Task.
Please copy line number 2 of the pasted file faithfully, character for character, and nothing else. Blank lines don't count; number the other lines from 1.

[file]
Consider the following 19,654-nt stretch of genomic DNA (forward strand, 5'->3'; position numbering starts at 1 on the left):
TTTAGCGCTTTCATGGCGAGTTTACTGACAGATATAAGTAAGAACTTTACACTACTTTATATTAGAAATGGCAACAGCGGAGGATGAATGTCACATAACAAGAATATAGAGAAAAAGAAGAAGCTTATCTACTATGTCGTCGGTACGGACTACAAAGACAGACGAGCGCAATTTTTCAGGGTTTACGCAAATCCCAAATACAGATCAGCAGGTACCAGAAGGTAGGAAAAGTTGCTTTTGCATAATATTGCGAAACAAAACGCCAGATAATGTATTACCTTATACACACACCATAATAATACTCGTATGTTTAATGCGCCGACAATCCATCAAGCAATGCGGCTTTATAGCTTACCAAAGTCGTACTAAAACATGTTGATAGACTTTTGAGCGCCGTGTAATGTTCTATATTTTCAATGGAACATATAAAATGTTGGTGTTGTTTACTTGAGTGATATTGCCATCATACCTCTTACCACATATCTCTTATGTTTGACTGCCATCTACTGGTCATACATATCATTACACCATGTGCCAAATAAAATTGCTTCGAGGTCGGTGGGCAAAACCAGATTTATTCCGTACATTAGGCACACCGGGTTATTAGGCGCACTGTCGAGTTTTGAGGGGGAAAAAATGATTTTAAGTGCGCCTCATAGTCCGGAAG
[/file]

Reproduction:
TTTAGCGCTTTCATGGCGAGTTTACTGACAGATATAAGTAAGAACTTTACACTACTTTATATTAGAAATGGCAACAGCGGAGGATGAATGTCACATAACAAGAATATAGAGAAAAAGAAGAAGCTTATCTACTATGTCGTCGGTACGGACTACAAAGACAGACGAGCGCAATTTTTCAGGGTTTACGCAAATCCCAAATACAGATCAGCAGGTACCAGAAGGTAGGAAAAGTTGCTTTTGCATAATATTGCGAAACAAAACGCCAGATAATGTATTACCTTATACACACACCATAATAATACTCGTATGTTTAATGCGCCGACAATCCATCAAGCAATGCGGCTTTATAGCTTACCAAAGTCGTACTAAAACATGTTGATAGACTTTTGAGCGCCGTGTAATGTTCTATATTTTCAATGGAACATATAAAATGTTGGTGTTGTTTACTTGAGTGATATTGCCATCATACCTCTTACCACATATCTCTTATGTTTGACTGCCATCTACTGGTCATACATATCATTACACCATGTGCCAAATAAAATTGCTTCGAGGTCGGTGGGCAAAACCAGATTTATTCCGTACATTAGGCACACCGGGTTATTAGGCGCACTGTCGAGTTTTGAGGGGGAAAAAATGATTTTAAGTGCGCCTCATAGTCCGGAAG